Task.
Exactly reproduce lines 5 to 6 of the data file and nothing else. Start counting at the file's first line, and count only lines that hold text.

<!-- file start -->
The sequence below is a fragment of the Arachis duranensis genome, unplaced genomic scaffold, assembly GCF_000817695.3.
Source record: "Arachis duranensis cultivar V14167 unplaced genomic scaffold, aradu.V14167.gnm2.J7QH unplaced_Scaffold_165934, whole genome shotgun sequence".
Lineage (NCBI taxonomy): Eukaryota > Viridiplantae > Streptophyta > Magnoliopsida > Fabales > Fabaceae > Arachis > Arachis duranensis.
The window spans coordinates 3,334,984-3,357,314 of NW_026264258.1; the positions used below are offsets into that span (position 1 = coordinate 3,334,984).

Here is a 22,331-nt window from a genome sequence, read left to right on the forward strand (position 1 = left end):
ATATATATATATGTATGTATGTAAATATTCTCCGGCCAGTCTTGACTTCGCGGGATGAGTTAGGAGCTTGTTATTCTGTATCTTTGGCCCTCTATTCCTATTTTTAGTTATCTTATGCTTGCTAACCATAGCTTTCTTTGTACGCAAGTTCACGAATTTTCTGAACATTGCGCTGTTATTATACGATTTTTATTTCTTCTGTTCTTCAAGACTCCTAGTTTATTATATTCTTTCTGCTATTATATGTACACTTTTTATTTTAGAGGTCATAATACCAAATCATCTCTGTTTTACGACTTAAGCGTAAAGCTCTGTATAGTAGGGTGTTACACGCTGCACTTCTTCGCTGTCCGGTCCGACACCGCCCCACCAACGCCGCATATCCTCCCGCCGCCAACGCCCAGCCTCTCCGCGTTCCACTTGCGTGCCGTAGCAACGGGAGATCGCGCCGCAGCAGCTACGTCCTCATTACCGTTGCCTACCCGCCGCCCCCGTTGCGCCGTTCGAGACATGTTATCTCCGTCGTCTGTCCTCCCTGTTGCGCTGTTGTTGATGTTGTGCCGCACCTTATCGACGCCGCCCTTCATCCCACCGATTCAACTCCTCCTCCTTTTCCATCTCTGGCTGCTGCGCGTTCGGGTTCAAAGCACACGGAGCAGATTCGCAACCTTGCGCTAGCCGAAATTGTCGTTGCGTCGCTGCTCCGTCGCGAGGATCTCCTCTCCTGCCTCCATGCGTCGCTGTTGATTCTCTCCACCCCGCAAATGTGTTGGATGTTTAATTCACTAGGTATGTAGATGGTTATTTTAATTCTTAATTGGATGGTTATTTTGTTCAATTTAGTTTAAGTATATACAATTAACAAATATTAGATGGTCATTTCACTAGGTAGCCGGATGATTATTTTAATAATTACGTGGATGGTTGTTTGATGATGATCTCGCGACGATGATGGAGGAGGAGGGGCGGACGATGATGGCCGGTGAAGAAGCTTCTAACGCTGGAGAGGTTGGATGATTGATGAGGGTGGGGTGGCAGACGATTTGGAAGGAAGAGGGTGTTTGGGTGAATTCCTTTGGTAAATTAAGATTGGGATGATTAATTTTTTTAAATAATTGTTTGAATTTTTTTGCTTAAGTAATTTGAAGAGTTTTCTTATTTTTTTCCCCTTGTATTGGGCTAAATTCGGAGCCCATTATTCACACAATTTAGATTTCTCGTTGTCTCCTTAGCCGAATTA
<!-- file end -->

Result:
Here is a 22,331-nt window from a genome sequence, read left to right on the forward strand (position 1 = left end):
ATATATATATATGTATGTATGTAAATATTCTCCGGCCAGTCTTGACTTCGCGGGATGAGTTAGGAGCTTGTTATTCTGTATCTTTGGCCCTCTATTCCTATTTTTAGTTATCTTATGCTTGCTAACCATAGCTTTCTTTGTACGCAAGTTCACGAATTTTCTGAACATTGCGCTGTTATTATACGATTTTTATTTCTTCTGTTCTTCAAGACTCCTAGTTTATTATATTCTTTCTGCTATTATATGTACACTTTTTATTTTAGAGGTCATAATACCAAATCATCTCTGTTTTACGACTTAAGCGTAAAGCTCTGTATAGTAGGGTGTTACACGCTGCACTTCTTCGCTGTCCGGTCCGACACCGCCCCACCAACGCCGCATATCCTCCCGCCGCCAACGCCCAGCCTCTCCGCGTTCCACTTGCGTGCCGTAGCAACGGGAGATCGCGCCGCAGCAGCTACGTCCTCATTACCGTTGCCTACCCGCCGCCCCCGTTGCGCCGTTCGAGACATGTTATCTCCGTCGTCTGTCCTCCCTGTTGCGCTGTTGTTGATGTTGTGCCGCACCTTATCGACGCCGCCCTTCATCCCACCGATTCAACTCCTCCTCCTTTTCCATCTCTGGCTGCTGCGCGTTCGGGTTCAAAGCACACGGAGCAGATTCGCAACCTTGCGCTAGCCGAAATTGTCGTTGCGTCGCTGCTCCGTCGCGAGGATCTCCTCTCCTGCCTCCATGCGTCGCTGTTGATTCTCTCCACCCCGCAAATGTGTTGGATGTTTAATTCACTAGGTATGTAGATGGTTATTTTAATTCTTAATTGGATGGTTATTTTGTTCAATTTAGTTTAAGTATATACAATTAACAAATATTAGATGGTCATTTCACTAGGTAGCCGGATGATTATTTTAATAATTACGTGGATGGTTGTTTGATGATGATCTCGCGACGATGATGGAGGAGGAGGGGCGGACGATGATGGCCGGTGAAGAAGCTTCTAACGCTGGAGAGGTTGGATGATTGATGAGGGTGGGGTGGCAGACGATTTGGAAGGAAGAGGGTGTTTGGGTGAATTCCTTTGGTAAATTAAGATTGGGATGATTAATTTTTTTAAATAATTGTTTGAATTTTTTTGCTTAAGTAATTTGAAGAGTTTTCTTATTTTTTTCCCCTTGTATTGGGCTAAATTCGGAGCCCATTATTCACACAATTTAGATTTCTCGTTGTCTCCTTAGCCGAATTA